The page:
Sunday, 21 July 2013

Code copying (cut + paste)

I recently started looking into the concept of code copying. The
idea is that in a large body of code, it is normal to cut/paste blocks
of code, typically small "idioms", e.g. iterate over a list, or connect
to a database etc.

Theres some tools out there, but I wanted to add this to CRiSP, so thought
this wouldnt be too hard. Its not. But the ideas behind it are interesting.
If you have never thought about this, then go and do so.

Some people use tools like this for plagiarism - thats nice, and may be
warranted, but even on your own code base, or some one elses, it gives
rise to code quality metrics. (Code quality metrics cannot tell that
code is good or bad, but can merely hint and give the reader a chance
to inspect areas of code - with some clues about where to start).

Anyway, I ran this on the CRiSP code base - and the results are
surprising. CRiSP is closed source (there is an open source very
early version out there). There is no "cut/paste" code from external
sources, other than the odd API calls. But what I found was lots of
examples of "code copying". (It reminds me that many algorithms are
the same, albeit in different flavors, and I may copy code, but usually
this is no more than a few lines, e.g. to iterate over a list or extract
some information from a datastructure).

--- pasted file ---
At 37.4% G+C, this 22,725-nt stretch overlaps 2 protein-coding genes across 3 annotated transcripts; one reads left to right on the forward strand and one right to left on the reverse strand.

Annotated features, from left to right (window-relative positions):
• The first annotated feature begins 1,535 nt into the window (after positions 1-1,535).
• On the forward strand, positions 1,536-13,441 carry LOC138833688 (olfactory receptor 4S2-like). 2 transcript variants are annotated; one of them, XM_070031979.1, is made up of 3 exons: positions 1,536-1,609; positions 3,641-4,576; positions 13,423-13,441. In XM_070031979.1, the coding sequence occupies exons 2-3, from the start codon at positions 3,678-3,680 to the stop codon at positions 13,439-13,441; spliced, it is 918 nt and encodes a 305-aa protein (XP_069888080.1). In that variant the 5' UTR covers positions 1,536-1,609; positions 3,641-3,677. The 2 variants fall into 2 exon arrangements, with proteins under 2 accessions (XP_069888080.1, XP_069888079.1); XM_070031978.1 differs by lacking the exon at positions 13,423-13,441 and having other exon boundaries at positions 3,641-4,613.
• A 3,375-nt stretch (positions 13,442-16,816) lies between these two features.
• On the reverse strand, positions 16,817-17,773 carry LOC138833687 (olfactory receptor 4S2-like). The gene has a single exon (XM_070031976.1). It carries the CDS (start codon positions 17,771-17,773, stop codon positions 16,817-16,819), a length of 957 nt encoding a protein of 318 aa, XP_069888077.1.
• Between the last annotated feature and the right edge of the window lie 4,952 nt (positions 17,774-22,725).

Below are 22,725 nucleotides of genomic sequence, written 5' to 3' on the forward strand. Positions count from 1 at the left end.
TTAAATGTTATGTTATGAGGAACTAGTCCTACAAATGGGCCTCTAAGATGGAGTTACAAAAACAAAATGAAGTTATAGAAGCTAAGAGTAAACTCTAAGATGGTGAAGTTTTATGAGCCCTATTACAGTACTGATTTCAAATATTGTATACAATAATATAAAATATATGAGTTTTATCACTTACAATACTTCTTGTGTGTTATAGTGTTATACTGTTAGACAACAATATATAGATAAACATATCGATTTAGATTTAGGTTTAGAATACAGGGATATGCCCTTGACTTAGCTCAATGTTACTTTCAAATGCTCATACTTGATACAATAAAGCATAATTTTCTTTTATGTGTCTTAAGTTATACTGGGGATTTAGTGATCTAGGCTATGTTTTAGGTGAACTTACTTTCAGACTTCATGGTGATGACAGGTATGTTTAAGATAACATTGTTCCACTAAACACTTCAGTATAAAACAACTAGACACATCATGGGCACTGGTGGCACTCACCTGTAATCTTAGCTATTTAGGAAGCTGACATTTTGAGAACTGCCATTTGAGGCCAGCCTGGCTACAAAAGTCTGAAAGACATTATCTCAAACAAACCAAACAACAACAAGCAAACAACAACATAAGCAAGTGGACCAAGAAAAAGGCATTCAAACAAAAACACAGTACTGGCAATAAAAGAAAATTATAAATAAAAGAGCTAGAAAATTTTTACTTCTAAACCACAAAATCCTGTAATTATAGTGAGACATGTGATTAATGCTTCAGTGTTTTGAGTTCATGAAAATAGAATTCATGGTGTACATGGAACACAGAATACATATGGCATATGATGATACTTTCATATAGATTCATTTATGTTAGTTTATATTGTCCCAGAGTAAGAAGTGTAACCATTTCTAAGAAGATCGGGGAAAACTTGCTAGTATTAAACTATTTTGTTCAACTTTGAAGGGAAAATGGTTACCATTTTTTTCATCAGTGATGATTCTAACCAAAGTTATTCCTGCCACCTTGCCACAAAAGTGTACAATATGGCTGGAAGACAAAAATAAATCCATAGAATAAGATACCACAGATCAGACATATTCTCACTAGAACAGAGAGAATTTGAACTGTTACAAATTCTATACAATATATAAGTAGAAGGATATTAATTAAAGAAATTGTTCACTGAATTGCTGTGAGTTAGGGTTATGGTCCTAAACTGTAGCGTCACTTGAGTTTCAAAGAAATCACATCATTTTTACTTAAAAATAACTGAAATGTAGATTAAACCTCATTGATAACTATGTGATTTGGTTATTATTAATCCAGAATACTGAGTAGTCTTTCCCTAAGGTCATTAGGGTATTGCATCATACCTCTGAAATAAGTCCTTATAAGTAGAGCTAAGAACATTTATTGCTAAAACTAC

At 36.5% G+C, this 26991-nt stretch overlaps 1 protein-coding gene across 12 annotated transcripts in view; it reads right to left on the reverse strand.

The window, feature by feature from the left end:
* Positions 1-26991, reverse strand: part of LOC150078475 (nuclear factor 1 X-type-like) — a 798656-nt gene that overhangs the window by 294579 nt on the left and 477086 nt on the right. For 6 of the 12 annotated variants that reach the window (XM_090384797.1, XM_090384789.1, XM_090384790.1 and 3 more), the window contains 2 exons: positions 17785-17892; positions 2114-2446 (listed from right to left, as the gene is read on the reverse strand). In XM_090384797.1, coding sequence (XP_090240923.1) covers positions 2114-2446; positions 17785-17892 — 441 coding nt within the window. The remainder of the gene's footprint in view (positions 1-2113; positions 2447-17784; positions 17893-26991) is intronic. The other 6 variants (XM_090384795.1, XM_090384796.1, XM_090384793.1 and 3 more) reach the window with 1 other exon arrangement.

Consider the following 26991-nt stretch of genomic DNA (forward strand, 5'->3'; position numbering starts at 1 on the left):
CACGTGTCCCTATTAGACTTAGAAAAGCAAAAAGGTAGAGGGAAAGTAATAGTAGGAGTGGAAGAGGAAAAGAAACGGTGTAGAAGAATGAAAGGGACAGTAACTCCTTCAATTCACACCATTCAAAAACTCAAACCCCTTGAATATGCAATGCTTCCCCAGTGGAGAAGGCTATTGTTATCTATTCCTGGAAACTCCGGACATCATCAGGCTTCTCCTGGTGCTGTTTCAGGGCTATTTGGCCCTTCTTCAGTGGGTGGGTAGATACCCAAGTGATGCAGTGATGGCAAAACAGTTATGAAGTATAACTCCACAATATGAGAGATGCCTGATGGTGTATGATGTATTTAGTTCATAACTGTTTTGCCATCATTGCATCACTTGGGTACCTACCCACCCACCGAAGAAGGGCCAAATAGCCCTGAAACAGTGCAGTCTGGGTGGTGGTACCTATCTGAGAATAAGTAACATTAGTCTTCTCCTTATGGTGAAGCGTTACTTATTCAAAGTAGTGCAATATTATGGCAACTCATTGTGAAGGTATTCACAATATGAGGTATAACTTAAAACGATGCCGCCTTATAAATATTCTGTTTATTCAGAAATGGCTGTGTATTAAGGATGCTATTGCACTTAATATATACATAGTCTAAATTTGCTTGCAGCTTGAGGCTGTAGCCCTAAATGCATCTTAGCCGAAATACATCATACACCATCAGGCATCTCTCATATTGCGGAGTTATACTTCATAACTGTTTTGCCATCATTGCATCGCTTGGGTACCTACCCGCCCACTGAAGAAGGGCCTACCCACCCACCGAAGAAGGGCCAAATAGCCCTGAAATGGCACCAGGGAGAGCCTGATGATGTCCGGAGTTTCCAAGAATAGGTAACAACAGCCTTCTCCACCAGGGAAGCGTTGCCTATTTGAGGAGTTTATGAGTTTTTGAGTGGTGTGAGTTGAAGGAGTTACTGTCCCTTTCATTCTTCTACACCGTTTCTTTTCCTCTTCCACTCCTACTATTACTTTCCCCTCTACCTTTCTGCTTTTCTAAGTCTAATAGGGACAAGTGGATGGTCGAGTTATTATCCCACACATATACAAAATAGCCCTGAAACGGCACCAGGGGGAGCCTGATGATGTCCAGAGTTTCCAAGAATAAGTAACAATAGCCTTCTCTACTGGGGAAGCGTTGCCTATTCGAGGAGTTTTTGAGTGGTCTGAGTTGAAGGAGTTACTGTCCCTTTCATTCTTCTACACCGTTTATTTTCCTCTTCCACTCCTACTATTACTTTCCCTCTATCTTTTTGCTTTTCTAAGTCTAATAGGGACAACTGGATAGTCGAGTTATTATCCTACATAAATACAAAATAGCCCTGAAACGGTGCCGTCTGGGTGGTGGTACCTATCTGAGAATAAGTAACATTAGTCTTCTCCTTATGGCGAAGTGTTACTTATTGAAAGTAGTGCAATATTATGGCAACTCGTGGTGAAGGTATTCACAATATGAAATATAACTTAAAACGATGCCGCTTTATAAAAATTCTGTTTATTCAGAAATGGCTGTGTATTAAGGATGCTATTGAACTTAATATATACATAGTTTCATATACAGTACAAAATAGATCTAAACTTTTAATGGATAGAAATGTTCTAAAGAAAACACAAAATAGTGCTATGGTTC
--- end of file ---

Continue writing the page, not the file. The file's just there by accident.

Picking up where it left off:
Firstly, in my unoptimised code, looking at 100k lines of code over
79 source files, it took 15s of CPU to do a scan. This is not optimised
code, but it is CPU intensive.

Next, even in this small sample, there is code similarities. To do
this, one effectively needs to compare each region of lines against every
other. This is a O(n^3) or worse operation - using a naive algorithm.
(A file of 1000 lines for instance, contains 1m regions - consider
line #1 can be in a group by itself, or lines 1+2, or 1+2+3, etc).

Comparing regions of size "1" is silly - all the blank lines or "{"
lines would show as code dups. So we need to exclude trivial blocks. I set
my block to 10 or more consecutive lines. And I found genuine cut/paste

Looking at the dups, they are mostly insignificant - the longest is
a 21 line match.

Post created by CRiSP v11.0.18a-b6589

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